Kamala Harris’ Team Reportedly Complained To Anna Wintour Over Her Vogue Cover

by Freya Drohan

Kamala Harris is said to have felt “belittled” by her divisive Vogue cover in February 2021, according to a new book. In an excerpt from “This Will Not Pass: Trump, Biden, and the Battle for America’s Future” obtained by Politico, the history-making vice president was not happy that the image of her self-styled in a black suit and Converse was the chosen cover for the fashion bible.

Politico reports that the authors of the upcoming book, New York Times journalists Jonathan Martin and Alexander Burns, described it as “an approachable but less than grand depiction of the incoming vice president.” The authors state that Harris wasn’t pleased when she found out said photo, which was called “informal” and “too casual” by numerous social media users, would appear after it leaked online two weeks prior to the inauguration. “Harris was wounded,” the authors wrote. “She felt belittled by the magazine, asking aides: Would Vogue depict another world leader this way?”


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The book claims that Harris’ then-incoming press secretary, Symone Sanders, spoke with editor in chief and the media brand’s global editorial director Anna Wintour to raise concern about the vice president’s disapproval of the photo. However, the book maintains that the longtime editor stood by her choice because Harris looked “relatable.” The photo had been taken by Tyler Mitchell, notably the first Black photographer to lens a cover shoot when he was tapped by Beyoncé for her appearance. The green and pink backdrop of draped silk was a nod to the colors of her Alpha Kappa Alpha sorority days, and while some criticized the image, others lauded it for showcasing Harris’ personal style and her omnipresent Converse sneakers which had become familiar on the campaign trail.

The authors added that Harris and her team’s frustration with the Vogue cover caused tension with President Biden’s team. The book claims that in the wake of the January 6 invasion of the the Capitol Building, an advisor to the incoming president dismissed the worry and said it was “not the time to be going to war with Vogue over a comparatively trivial aesthetic issue.”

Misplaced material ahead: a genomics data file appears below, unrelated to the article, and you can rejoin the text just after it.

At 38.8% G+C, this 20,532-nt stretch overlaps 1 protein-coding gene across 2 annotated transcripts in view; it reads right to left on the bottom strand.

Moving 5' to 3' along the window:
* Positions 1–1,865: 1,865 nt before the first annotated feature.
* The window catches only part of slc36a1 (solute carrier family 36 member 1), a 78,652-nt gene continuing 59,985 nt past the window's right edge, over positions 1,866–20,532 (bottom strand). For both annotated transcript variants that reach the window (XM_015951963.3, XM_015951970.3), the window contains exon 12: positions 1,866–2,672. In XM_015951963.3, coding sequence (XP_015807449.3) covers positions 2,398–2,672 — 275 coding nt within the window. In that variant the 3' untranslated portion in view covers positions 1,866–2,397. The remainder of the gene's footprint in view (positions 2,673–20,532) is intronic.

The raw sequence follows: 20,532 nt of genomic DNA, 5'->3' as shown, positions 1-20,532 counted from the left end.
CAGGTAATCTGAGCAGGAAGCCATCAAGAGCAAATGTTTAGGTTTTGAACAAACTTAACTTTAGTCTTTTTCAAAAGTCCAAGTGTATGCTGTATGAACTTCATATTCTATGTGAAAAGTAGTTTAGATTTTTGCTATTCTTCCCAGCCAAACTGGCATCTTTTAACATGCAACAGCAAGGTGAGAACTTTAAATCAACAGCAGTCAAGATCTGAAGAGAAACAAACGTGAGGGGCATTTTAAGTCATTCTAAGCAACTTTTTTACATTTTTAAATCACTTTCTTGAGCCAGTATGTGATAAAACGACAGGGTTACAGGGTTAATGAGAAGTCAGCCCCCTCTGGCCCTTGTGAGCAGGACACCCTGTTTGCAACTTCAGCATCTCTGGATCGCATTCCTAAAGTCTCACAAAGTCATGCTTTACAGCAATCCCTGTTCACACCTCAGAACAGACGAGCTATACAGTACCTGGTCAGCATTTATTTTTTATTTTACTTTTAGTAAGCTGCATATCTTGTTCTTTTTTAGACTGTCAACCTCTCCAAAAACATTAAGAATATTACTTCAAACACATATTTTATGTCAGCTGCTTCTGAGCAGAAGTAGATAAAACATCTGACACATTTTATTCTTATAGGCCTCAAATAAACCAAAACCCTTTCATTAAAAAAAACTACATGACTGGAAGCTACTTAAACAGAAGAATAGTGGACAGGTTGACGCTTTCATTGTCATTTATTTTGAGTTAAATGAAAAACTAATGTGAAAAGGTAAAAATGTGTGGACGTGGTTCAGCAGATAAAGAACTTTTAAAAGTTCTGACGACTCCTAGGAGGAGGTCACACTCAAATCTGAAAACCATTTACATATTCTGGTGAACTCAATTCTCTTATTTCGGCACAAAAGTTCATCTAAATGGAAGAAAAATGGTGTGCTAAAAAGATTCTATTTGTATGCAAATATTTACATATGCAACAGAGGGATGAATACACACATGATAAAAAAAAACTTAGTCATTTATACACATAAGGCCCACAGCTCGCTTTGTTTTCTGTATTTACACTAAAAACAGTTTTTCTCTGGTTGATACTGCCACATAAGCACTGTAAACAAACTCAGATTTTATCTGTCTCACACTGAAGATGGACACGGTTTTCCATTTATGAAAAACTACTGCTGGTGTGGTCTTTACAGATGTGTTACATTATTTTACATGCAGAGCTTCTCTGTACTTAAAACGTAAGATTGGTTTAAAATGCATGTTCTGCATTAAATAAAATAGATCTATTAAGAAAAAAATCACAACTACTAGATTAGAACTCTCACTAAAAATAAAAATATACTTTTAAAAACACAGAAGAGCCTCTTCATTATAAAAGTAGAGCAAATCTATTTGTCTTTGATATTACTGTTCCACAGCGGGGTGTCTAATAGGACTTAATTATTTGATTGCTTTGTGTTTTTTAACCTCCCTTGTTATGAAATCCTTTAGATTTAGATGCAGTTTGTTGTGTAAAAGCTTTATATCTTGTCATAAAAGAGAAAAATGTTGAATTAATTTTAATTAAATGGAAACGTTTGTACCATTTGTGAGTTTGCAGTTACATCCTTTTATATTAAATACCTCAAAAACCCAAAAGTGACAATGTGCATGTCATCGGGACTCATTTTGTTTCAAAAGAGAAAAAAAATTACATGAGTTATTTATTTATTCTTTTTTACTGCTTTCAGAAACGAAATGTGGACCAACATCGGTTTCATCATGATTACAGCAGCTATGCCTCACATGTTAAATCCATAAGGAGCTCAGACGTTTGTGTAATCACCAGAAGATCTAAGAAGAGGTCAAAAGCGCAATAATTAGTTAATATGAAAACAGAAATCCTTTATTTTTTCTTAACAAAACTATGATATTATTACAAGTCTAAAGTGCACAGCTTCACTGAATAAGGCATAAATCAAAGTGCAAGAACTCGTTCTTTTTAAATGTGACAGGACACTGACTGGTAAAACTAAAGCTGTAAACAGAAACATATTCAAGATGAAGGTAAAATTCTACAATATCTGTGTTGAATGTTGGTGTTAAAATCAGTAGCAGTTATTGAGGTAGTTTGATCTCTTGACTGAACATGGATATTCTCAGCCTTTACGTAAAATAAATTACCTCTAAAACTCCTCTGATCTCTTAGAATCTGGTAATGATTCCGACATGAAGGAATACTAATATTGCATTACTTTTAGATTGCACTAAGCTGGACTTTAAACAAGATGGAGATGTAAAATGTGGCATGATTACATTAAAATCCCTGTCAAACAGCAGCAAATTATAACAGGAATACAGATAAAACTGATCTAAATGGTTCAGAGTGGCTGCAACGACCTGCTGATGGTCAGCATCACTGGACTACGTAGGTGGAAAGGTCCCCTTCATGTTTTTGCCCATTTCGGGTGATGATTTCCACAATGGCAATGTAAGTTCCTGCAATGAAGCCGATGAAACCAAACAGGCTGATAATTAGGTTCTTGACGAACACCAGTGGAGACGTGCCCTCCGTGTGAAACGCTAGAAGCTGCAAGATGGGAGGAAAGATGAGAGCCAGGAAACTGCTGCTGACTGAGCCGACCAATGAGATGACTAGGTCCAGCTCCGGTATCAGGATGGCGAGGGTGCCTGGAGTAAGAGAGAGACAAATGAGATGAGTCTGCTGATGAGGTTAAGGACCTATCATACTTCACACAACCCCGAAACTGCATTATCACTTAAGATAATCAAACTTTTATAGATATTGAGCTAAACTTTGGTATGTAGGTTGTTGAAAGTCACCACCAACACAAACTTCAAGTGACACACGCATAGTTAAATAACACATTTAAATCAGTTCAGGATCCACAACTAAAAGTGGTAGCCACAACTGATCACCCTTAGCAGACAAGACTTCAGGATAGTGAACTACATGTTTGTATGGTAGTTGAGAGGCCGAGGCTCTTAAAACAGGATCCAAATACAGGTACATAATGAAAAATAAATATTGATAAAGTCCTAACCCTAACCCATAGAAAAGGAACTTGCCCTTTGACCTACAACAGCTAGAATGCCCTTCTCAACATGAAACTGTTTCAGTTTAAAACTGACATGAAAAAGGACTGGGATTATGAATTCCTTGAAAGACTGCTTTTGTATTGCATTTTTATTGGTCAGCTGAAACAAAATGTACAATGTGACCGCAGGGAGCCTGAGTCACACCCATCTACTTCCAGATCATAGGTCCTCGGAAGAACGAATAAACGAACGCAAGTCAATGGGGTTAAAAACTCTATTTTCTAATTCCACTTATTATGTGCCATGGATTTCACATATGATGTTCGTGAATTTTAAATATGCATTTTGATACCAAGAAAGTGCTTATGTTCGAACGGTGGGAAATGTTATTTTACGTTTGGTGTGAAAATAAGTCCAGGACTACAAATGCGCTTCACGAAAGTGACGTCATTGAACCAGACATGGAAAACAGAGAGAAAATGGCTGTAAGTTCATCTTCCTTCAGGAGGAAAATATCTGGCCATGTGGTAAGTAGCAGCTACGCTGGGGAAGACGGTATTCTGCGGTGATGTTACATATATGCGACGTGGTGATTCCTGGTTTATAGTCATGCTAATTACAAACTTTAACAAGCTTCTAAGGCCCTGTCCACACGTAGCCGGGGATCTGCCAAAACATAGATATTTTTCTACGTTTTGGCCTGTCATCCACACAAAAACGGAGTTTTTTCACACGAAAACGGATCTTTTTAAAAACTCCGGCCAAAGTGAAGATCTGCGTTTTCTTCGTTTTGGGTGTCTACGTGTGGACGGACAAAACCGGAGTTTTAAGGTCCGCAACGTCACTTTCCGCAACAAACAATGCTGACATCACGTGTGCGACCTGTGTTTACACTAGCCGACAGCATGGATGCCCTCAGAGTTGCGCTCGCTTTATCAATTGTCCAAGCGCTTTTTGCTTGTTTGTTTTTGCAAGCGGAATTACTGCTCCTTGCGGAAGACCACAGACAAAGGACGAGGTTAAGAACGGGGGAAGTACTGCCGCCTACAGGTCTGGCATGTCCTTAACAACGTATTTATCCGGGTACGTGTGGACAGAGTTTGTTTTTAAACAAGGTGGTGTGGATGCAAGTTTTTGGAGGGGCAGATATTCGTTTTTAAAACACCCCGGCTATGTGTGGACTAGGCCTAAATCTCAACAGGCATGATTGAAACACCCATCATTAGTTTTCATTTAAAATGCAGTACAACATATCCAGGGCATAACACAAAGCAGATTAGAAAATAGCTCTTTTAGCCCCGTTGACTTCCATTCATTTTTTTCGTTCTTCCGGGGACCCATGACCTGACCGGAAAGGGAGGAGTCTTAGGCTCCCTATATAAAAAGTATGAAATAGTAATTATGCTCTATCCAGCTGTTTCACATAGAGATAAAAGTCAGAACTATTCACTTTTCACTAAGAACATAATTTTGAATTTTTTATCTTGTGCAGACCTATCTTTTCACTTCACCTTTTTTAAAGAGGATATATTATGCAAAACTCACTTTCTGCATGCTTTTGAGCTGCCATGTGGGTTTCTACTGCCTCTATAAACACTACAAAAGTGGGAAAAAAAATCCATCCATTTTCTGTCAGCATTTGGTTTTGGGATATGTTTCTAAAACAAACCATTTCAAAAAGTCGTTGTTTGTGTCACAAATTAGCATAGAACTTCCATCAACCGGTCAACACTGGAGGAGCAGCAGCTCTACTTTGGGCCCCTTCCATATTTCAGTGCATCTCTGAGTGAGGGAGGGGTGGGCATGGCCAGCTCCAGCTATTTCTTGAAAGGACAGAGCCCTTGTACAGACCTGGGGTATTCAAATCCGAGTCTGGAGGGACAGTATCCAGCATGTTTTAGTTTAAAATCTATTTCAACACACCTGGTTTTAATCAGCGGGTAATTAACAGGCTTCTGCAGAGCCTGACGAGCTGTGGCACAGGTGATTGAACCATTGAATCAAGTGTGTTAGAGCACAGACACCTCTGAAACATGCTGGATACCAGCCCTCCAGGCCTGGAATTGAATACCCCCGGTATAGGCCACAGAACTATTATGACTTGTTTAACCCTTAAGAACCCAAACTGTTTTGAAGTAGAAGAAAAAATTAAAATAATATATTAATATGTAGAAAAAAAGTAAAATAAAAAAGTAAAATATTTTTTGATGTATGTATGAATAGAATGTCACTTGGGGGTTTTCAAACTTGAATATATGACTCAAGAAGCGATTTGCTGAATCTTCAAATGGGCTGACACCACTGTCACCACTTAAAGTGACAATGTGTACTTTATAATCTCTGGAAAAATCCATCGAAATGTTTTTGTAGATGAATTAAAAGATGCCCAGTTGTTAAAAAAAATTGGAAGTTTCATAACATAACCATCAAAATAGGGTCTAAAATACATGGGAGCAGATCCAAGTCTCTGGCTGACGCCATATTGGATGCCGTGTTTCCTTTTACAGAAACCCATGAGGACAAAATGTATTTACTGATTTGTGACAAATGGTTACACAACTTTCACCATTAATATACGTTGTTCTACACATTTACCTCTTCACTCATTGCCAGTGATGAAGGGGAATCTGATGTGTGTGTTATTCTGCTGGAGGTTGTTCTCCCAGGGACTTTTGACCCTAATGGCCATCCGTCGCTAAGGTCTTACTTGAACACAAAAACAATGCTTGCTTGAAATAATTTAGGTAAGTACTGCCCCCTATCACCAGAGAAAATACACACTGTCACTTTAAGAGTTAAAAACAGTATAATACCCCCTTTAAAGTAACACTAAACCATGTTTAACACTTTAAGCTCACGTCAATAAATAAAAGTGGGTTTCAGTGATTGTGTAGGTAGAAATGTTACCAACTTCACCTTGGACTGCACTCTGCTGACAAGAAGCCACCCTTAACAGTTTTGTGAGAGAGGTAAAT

Amidst the criticism of the cover, Vogue also revealed a limited-edition digital special “inauguration issue” which showed Harris in a powder blue suit by Michael Kors Collection against a gold backdrop—rumored to be the print cover Harris wanted to begin with.


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On January 12, 2021, Wintour opened up to Kara Swisher for an episode of the Sway podcast—recorded before the cover leaked. In the clips, Wintour said that she couldn’t “imagine…anyone is going to find this cover anything but [joyful, optimistic], and positive.” At the time, Wintour also told Swisher that the cover was the result of a months-long conversation between Harris’ team and the Vogue features department. The 72-year-old said, to her, the image represented a woman who is “in control of her life who’s going to bring us where the President-elect, the leadership, that we so need.” She added, “And to me, it’s just a very important, but positive, statement about women, and women in power.”

Among those who expressed a dislike for the cover in January 2021 were the Washington Post’s Robin Givhan who wrote in a widely circulated op-ed: “The cover did not give Kamala D. Harris due respect. It was overly familiar. It was a cover image that, in effect, called Harris by her first name without invitation.”

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